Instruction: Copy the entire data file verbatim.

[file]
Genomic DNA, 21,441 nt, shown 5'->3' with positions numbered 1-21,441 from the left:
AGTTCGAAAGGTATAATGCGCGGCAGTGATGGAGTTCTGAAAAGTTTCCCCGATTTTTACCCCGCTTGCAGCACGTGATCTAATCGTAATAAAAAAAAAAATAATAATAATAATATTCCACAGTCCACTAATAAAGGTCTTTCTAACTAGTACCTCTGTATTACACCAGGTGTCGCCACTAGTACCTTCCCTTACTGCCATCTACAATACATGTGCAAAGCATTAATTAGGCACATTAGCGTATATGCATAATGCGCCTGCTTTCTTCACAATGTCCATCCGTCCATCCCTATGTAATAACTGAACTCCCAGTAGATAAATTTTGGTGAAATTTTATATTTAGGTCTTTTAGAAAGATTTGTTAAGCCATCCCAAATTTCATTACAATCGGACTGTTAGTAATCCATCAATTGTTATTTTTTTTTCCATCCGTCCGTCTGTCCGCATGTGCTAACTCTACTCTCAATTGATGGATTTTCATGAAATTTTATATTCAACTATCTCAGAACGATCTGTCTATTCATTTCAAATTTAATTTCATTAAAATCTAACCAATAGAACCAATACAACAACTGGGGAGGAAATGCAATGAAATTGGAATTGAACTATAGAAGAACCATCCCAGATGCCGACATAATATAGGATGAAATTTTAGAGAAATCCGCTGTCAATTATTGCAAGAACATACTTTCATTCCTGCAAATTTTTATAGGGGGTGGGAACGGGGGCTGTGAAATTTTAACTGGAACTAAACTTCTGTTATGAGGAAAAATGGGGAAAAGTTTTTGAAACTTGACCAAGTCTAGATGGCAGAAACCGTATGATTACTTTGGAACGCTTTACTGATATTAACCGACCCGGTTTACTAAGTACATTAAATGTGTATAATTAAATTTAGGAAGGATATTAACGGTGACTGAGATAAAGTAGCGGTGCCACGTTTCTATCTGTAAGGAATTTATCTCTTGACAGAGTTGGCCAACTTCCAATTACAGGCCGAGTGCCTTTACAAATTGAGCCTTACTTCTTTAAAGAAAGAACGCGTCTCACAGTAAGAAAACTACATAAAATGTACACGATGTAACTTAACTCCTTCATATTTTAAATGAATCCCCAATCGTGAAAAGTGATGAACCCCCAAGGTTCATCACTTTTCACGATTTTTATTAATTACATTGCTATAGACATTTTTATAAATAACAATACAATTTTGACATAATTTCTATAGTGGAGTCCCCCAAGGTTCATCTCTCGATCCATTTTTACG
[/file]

Genomic DNA, 21,441 nt, shown 5'->3' with positions numbered 1-21,441 from the left:
AGTTCGAAAGGTATAATGCGCGGCAGTGATGGAGTTCTGAAAAGTTTCCCCGATTTTTACCCCGCTTGCAGCACGTGATCTAATCGTAATAAAAAAAAAAATAATAATAATAATATTCCACAGTCCACTAATAAAGGTCTTTCTAACTAGTACCTCTGTATTACACCAGGTGTCGCCACTAGTACCTTCCCTTACTGCCATCTACAATACATGTGCAAAGCATTAATTAGGCACATTAGCGTATATGCATAATGCGCCTGCTTTCTTCACAATGTCCATCCGTCCATCCCTATGTAATAACTGAACTCCCAGTAGATAAATTTTGGTGAAATTTTATATTTAGGTCTTTTAGAAAGATTTGTTAAGCCATCCCAAATTTCATTACAATCGGACTGTTAGTAATCCATCAATTGTTATTTTTTTTTCCATCCGTCCGTCTGTCCGCATGTGCTAACTCTACTCTCAATTGATGGATTTTCATGAAATTTTATATTCAACTATCTCAGAACGATCTGTCTATTCATTTCAAATTTAATTTCATTAAAATCTAACCAATAGAACCAATACAACAACTGGGGAGGAAATGCAATGAAATTGGAATTGAACTATAGAAGAACCATCCCAGATGCCGACATAATATAGGATGAAATTTTAGAGAAATCCGCTGTCAATTATTGCAAGAACATACTTTCATTCCTGCAAATTTTTATAGGGGGTGGGAACGGGGGCTGTGAAATTTTAACTGGAACTAAACTTCTGTTATGAGGAAAAATGGGGAAAAGTTTTTGAAACTTGACCAAGTCTAGATGGCAGAAACCGTATGATTACTTTGGAACGCTTTACTGATATTAACCGACCCGGTTTACTAAGTACATTAAATGTGTATAATTAAATTTAGGAAGGATATTAACGGTGACTGAGATAAAGTAGCGGTGCCACGTTTCTATCTGTAAGGAATTTATCTCTTGACAGAGTTGGCCAACTTCCAATTACAGGCCGAGTGCCTTTACAAATTGAGCCTTACTTCTTTAAAGAAAGAACGCGTCTCACAGTAAGAAAACTACATAAAATGTACACGATGTAACTTAACTCCTTCATATTTTAAATGAATCCCCAATCGTGAAAAGTGATGAACCCCCAAGGTTCATCACTTTTCACGATTTTTATTAATTACATTGCTATAGACATTTTTATAAATAACAATACAATTTTGACATAATTTCTATAGTGGAGTCCCCCAAGGTTCATCTCTCGATCCATTTTTACG